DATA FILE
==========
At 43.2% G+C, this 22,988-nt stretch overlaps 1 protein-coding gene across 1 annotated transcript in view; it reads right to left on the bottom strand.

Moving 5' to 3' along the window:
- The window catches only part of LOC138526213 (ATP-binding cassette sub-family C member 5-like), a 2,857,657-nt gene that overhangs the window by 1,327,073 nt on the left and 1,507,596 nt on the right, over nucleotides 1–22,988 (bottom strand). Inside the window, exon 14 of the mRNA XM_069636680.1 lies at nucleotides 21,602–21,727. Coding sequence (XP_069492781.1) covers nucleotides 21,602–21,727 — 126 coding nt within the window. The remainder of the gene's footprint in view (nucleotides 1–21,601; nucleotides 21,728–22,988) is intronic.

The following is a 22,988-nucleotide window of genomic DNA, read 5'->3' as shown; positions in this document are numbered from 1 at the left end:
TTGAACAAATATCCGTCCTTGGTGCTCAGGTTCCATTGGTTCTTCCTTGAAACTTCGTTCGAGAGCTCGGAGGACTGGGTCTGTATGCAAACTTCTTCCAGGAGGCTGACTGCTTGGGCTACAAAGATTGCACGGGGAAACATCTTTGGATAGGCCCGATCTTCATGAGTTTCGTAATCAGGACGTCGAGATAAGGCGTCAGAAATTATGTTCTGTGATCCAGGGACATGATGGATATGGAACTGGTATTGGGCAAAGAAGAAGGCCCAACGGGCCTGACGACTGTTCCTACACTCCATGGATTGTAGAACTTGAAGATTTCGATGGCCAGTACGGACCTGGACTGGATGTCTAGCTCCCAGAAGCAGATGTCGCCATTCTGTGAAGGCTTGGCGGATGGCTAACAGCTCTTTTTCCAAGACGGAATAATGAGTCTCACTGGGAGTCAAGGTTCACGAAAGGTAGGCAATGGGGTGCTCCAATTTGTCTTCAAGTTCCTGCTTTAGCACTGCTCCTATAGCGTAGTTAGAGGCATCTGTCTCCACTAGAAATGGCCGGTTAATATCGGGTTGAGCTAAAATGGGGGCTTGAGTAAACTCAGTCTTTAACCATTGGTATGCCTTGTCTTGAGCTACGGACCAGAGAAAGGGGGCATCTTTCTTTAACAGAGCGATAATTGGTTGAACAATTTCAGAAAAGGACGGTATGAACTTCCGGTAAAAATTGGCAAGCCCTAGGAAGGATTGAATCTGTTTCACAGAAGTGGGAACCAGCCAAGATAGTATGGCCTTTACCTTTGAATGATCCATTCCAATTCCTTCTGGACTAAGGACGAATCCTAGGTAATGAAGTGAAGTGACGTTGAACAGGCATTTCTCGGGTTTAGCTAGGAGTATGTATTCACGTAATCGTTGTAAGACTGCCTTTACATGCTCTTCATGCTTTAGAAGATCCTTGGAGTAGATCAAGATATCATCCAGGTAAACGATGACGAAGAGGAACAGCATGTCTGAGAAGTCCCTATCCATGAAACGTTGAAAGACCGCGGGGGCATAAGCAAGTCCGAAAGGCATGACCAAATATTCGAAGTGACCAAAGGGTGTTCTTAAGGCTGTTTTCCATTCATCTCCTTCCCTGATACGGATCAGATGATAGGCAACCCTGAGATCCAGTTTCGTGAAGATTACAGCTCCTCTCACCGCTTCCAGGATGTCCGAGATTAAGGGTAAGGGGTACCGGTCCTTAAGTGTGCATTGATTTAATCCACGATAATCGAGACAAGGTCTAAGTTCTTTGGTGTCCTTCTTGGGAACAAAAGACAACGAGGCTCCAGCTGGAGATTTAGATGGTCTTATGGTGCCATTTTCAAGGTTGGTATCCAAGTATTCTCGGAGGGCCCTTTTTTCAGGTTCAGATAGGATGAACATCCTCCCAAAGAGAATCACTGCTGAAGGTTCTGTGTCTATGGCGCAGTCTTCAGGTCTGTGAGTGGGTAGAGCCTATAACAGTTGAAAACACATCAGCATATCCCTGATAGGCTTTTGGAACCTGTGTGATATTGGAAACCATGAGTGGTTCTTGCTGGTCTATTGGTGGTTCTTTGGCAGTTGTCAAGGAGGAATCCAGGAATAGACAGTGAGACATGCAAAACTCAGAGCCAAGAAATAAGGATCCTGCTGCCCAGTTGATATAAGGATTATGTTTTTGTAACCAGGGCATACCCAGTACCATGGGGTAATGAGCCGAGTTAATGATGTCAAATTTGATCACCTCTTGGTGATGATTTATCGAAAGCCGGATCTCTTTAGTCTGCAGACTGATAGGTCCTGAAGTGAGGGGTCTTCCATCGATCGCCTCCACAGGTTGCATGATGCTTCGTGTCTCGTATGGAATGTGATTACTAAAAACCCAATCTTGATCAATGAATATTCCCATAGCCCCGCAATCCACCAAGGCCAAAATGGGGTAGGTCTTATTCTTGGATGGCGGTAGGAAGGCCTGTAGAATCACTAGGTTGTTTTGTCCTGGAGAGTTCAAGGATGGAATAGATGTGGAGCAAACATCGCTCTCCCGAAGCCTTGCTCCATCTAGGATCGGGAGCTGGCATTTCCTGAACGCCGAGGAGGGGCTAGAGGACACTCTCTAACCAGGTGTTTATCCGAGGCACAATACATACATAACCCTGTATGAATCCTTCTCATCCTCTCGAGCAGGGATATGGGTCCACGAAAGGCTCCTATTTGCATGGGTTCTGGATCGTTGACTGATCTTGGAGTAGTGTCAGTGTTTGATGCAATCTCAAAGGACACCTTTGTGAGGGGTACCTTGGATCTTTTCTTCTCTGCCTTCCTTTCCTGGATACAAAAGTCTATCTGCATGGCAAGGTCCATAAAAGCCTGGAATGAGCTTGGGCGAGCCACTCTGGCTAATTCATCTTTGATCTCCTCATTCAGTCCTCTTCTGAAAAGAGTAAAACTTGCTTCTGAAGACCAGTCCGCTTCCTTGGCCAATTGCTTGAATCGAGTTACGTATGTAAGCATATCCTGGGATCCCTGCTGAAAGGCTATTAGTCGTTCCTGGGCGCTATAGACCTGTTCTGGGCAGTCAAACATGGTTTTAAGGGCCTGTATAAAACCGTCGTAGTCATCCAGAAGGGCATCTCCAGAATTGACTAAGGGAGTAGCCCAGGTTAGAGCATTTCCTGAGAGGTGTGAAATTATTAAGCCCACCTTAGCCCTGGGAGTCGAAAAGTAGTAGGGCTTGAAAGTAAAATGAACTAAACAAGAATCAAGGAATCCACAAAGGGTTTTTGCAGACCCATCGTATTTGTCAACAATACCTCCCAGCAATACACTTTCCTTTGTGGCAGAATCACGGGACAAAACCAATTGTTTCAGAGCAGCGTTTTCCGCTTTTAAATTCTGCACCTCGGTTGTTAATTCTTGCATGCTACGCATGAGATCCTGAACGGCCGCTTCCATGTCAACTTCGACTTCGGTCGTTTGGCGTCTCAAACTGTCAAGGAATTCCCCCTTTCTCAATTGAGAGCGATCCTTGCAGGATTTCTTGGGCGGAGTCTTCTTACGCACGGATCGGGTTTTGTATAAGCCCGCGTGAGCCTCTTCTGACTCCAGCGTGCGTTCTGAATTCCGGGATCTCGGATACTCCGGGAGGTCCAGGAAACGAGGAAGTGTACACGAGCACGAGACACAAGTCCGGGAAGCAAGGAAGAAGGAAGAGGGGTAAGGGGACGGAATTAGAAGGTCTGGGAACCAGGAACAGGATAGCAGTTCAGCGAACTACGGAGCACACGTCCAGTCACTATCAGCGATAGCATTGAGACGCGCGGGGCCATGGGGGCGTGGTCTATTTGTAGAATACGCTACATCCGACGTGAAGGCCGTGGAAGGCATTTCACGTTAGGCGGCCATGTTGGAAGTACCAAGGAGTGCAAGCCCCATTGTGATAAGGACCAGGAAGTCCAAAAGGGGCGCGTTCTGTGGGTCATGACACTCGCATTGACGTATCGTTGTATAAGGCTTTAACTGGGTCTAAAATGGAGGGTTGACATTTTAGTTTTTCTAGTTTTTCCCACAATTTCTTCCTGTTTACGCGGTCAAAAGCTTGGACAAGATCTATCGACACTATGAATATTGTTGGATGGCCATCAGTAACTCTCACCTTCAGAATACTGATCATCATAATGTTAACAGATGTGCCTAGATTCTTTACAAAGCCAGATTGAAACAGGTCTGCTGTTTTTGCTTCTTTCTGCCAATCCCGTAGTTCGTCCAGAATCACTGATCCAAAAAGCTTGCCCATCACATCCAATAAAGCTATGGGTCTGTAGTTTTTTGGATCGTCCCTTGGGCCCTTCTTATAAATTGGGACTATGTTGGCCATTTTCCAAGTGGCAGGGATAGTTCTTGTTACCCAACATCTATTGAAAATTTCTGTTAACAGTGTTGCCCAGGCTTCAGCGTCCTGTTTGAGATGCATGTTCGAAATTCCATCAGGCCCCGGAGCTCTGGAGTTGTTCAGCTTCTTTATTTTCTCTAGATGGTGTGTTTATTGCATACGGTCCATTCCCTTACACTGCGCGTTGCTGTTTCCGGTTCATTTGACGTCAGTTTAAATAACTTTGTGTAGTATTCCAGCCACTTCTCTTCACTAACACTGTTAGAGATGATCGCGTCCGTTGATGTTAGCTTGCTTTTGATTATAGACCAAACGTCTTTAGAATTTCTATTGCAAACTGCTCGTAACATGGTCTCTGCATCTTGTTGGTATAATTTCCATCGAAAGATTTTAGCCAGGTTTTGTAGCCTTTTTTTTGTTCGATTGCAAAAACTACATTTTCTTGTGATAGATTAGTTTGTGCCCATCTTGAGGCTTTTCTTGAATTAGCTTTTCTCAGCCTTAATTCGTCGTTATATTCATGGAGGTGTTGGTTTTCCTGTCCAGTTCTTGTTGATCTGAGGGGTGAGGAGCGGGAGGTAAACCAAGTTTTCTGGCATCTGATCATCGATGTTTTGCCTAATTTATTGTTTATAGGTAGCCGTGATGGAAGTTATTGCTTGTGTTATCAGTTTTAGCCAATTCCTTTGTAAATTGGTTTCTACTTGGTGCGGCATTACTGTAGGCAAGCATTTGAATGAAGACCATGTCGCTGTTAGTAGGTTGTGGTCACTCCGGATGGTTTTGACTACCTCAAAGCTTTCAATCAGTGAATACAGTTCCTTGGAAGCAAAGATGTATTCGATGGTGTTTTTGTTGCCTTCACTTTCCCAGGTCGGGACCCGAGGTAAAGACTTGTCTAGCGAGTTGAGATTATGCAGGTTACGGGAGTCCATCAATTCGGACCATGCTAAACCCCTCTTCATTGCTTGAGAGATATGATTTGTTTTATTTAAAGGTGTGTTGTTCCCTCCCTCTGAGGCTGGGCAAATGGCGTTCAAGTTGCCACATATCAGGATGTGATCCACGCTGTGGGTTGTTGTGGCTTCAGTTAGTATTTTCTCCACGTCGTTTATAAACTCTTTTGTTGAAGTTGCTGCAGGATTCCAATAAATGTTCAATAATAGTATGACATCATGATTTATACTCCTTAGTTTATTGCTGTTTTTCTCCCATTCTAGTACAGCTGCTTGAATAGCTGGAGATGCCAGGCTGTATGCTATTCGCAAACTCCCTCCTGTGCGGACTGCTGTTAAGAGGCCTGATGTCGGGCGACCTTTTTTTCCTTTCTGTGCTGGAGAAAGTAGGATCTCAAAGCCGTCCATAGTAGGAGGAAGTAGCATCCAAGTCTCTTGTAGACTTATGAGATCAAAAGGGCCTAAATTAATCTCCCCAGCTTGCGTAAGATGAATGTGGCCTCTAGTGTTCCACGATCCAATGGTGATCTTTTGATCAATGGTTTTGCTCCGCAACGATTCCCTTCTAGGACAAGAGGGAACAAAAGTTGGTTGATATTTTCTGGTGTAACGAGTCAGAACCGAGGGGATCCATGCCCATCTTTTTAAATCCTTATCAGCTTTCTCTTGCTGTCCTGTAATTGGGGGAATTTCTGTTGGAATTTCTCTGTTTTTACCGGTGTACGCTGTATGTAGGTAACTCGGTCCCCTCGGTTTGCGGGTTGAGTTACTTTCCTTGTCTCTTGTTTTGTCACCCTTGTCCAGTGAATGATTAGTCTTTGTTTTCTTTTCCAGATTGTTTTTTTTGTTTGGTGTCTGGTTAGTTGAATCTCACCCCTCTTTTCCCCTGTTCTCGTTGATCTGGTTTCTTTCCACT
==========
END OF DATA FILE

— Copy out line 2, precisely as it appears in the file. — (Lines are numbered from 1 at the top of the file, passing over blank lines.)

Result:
Moving 5' to 3' along the window: